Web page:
Title: Texas Killing Fields
So They Caught The Guy? No spoilers, please.
Rating Using Random Objects Relevant To The Film: Two-and-a-half bottles of Milk of Magnesia out of five.
Brief Plot Synosis: Sweaty detectives race against time to rescue a girl kidnapped by a serial killer given to dumping his victims in a local swamp.
Did You Really Just Say "Race Against Time?" Don't you judge me
Tagline: "Once in...there's no way out."
Better Tagline: "Being young, poor and female sucks."
What's The Biggest Inaccuracy In The Film? That guys in suits drive around southeast Texas in summer with the windows down.
Not So Brief Plot Synopsis: Texas homicide detectivse Mike Souder (Sam Worthington) and New York trasnplant Brian Heigh (Jeffrey Dean Morgan) are at odds over investigating a series of murders technically out of their jurisdiction. Heigh persists in looking into them, causing the killer to turn his attentions on the detectives, culminating in the kidnapping of a local girl Souder and Heigh must now try to save.
A Little History: Since 1971, dozens of women and girls have been murdered or gone missing from an area roughly centered around the stretch of I-45 from Houston to Galveston. As anyone in the area knows, the transition from bustling metropolis to relatively remote marhsland is abrupt, and the stretch of freeway from Houston to Galveston crosses many different jurisdictions. The movie's title refers to a field off Calder Drive in League City where four of the victims' bodies were discovered.
Real life Texas City cops Brian Goetschius and Mike Land are the basis for detectives Souder and Heigh, while "Little" Anne Sliger (Chloe Grace Moretz) is a composite of young girls screenwriter Don Ferrarone met and read about. The movie doesn't purport to solve the mystery of the I-45 murders, but is an admitted hybrid of several local cases. Having said that...
"Critical" Analysis: I wanted to like TKF more than I ultimately did. The idea of Ferrarone becoming so moved by billboards seeking to identify remains of those left in the fields that he wrote a screenplay about it is a compelling one. And I have a soft spot for low budget films striving to tell a bigger story.
But Texas Killing Fields is just too disjointed to be an effective thriller. I won't fault director Ami Mann (not the singer, the daughter of Heat director Michael) so much as I will whoever edited this (Cindy Mollo, I looked it up), because little to no effort it made to string together a cohesive story. Scenes follow each other with almost no narrative connection, to the point where it's sometimes difficult to tell where the action is taking place.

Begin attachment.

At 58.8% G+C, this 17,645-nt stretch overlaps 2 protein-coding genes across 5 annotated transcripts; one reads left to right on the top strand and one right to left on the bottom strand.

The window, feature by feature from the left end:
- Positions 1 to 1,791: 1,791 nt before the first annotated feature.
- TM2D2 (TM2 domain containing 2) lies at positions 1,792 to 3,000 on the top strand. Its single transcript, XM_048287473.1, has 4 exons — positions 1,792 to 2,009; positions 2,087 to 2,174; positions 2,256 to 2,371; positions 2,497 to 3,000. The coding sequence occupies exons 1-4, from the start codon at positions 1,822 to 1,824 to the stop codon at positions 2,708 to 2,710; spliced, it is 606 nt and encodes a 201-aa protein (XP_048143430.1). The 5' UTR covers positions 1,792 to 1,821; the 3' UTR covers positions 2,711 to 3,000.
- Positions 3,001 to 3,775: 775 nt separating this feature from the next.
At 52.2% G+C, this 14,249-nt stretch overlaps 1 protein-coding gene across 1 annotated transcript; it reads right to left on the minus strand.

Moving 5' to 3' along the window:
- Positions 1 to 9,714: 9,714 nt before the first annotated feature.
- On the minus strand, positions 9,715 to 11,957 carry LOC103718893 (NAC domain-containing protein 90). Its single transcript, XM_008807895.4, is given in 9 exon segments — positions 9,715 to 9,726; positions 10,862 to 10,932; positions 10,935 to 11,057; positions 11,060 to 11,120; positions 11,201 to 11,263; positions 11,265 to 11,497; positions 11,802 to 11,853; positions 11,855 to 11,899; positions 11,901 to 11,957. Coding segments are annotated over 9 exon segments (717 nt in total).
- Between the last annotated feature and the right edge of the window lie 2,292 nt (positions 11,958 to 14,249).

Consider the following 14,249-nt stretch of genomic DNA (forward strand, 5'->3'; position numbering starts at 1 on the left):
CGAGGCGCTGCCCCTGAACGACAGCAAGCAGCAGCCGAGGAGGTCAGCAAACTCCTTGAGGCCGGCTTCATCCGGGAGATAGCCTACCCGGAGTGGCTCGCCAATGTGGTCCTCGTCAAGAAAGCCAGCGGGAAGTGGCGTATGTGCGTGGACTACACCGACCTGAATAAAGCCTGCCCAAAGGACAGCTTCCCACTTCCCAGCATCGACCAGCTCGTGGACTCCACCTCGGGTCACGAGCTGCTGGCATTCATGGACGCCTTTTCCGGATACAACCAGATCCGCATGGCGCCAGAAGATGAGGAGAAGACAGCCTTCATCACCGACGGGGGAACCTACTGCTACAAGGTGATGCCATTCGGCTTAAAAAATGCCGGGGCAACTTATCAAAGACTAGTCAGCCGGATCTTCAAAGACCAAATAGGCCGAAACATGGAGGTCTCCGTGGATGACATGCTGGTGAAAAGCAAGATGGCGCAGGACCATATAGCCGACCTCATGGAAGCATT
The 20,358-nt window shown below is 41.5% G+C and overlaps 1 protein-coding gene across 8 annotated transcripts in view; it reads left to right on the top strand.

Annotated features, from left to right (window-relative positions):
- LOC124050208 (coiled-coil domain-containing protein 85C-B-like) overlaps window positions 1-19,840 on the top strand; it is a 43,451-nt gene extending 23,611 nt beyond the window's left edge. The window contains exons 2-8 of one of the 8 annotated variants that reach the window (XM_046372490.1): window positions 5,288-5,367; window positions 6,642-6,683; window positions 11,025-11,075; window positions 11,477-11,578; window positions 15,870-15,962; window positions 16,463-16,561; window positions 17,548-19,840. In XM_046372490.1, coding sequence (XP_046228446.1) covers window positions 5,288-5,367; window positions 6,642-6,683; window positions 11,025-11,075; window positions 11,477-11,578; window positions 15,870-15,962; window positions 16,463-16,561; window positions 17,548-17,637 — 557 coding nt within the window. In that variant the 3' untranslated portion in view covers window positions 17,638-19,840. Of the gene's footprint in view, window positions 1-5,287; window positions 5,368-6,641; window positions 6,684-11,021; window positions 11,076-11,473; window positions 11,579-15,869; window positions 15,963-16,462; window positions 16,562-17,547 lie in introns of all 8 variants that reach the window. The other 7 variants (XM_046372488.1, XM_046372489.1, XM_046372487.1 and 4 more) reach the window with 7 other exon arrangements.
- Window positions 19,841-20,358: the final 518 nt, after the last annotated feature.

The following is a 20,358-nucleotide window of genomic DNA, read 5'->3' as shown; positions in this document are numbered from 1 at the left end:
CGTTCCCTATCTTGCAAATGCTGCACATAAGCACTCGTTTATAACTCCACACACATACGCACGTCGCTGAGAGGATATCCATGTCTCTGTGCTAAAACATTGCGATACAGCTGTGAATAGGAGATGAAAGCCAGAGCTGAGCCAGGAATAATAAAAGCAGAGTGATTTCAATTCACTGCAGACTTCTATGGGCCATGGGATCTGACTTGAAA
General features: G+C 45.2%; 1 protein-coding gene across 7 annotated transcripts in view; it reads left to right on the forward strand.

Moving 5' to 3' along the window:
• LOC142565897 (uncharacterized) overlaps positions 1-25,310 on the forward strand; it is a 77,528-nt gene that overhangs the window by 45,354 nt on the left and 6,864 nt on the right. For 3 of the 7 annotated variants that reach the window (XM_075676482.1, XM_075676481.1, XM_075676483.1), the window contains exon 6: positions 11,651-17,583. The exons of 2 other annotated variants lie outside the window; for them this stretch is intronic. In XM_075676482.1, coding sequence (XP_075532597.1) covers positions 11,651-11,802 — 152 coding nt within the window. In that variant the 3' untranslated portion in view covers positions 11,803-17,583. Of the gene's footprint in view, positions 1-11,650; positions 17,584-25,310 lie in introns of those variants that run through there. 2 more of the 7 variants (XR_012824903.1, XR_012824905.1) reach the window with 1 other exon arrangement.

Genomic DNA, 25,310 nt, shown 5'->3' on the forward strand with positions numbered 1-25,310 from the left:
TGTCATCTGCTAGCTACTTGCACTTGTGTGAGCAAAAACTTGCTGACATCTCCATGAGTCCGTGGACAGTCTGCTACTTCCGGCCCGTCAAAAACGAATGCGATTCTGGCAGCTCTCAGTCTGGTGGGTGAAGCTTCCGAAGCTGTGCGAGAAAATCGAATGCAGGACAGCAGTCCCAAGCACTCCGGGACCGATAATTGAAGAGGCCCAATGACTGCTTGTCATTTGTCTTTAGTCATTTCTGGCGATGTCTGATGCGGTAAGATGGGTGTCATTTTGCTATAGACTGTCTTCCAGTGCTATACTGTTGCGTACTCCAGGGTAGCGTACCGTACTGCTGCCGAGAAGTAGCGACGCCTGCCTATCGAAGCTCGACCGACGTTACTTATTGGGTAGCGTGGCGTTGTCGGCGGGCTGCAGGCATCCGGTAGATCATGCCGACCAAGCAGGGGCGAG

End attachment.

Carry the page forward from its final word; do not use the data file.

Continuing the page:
And for a story that should really be compelling in its horror, the whole affair plays a lot like a prime time TV crime procedural. This is a movie about a cunning serial killer using an area's natural remoteness to commit unspeakable acts, yet we keep hitting the same story marks you'd find in an episode of Criminal Minds, except everyone says "fuck."
And much as I hate to do it, a serial killer pic "inspired by true events" should really be more harrowing than Texas Killing Fields is. Post-Silence of the Lambs and Se7en, there's no reason for the level of suspense to be commensurate with a first season episode of C.S.I. New York.
Part of it comes down to budget constraints, but I came away from TKF with no connection to these people, and no real knowledge of how this particular case fit in with the broader scope of the crimes. You can't call your movie Texas Killing Fields and not place it in its proper context.
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But maybe I only care because I'm a Houstonian and many of these killings remain unsolved.
See It/Rent It/Skip It: I'd say rent it, if only because you're probably not going to get much of a chance to see it in the theater.
Texas Killing Fields is in theaters now. And the good people of the Galveston County Chamber of Commerce would like to remind you I-45 is a mostly safe and well-lit thoroughfare.